Few basic things, I want to make sure I have them right,
Total Return approach: In private wealth management CFA book describes as “capital appreciation and capital preservation” pg 210, for Institutional investment CFA book describes as having “income and growth”. Are these really same definitions of total return approach?
Balanced approach: having income and growth perspective. If this is correct then there isnt much difference b/w this and total return approach.
Please, can someone clarify this?
I think the balanced approach emphasizes low risk , while the total return approach tries to maximize returns. But essentially neither one cares if they use income or capital gains togenerate the return.
As someone said , if you need a dividend ( or cash ) , you can make one yourself by selling a portion of stock.
And companies do it too by buying their own shares back rather than paying dividends.
total return approach: return sources of both capital appreciatation as well as income (divs/coupons/etc). I think the PWM quote is not something I would rely on, however the Instl Inv is more accurate description.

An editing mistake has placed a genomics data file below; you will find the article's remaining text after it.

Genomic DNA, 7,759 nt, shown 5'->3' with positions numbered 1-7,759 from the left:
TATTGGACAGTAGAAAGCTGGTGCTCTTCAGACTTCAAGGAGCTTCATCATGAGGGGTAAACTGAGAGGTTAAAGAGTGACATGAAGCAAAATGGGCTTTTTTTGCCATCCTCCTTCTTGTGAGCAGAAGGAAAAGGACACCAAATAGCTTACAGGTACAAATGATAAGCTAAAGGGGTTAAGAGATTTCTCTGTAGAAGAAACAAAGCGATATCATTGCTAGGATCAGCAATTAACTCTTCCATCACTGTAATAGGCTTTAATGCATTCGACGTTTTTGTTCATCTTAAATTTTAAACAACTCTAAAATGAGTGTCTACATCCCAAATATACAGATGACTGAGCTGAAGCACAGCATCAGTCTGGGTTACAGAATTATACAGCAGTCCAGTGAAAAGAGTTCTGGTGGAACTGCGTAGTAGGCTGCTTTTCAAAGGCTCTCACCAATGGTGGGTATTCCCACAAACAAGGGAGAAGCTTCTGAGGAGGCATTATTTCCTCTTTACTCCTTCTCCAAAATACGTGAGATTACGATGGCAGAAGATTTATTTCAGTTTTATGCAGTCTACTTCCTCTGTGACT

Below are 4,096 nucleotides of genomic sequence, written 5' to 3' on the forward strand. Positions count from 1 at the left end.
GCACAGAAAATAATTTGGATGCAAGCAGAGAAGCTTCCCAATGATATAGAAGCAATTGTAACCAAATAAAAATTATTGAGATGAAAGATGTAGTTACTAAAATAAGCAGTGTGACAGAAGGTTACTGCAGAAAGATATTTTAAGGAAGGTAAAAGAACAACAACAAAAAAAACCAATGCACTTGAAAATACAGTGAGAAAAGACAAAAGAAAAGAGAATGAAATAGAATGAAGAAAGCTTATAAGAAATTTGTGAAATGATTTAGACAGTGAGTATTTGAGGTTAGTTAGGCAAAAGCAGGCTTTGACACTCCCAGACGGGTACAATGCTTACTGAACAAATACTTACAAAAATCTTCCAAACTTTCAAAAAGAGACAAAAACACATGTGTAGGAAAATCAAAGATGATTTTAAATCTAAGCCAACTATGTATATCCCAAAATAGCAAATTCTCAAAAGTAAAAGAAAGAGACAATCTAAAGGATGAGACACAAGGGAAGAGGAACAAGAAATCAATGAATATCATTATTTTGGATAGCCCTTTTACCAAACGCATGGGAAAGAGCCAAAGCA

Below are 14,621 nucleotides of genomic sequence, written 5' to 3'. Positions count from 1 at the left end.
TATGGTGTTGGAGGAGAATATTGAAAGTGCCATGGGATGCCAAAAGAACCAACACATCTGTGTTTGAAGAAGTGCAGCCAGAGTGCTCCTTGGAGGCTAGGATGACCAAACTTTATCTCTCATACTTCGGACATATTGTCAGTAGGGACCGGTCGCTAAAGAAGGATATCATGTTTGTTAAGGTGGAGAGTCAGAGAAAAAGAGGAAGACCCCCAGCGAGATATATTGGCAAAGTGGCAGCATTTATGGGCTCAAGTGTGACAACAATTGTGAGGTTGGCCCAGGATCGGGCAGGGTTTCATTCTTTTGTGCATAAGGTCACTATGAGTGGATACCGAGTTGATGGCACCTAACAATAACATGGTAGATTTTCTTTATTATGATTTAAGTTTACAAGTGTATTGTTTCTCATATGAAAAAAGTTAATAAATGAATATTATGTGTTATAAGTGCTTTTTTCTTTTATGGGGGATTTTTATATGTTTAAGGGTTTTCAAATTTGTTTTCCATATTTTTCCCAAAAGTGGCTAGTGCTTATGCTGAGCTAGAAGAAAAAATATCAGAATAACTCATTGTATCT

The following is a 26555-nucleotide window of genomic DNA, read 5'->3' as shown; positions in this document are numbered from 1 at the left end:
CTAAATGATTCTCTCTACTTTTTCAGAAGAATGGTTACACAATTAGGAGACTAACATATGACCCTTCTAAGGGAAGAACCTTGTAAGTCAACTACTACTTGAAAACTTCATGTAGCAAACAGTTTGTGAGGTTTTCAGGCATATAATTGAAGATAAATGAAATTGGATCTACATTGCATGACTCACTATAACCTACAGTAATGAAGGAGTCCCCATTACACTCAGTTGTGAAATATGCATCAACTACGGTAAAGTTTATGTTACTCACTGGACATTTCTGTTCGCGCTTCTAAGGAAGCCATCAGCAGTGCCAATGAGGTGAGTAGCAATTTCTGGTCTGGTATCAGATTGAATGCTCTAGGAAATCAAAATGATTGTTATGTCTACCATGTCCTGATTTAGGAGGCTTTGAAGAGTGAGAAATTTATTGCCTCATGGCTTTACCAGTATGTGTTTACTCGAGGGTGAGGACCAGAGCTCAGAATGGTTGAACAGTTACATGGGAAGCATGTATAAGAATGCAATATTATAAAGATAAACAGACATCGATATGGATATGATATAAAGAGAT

Balanced approach: this is an asset allocation issue, combining different assets that provide dif characteristics (which in many cases include assets aimed for growth and those aimed more for income).
CFAI seems to usually make the point that investors should focus on total return, a balanced approach is just a way to have assets that provide both parts of a total return. Unlike a bunch of growth stocks with no dividends, therefore the total return is based entirely on cap appreciation.
It’s total return approach versus yield approach depending on liquidity needs.
Posted the comment by mistake in a two year old thread…
It used to be, before the Prudent Investor Rule, that a lot of institutions were only allowed to use income to fund liabilities. It was an income return approach, which obviously shifted the focus to bonds and did not provide much in terms of diversification or real growth. That has evolved and now they really like to use that buzzword of everything being part of a “total return approach”.
The only time in the curriculum that they mention total return approach is less appropriate is for Life Insurance ALM portfolios.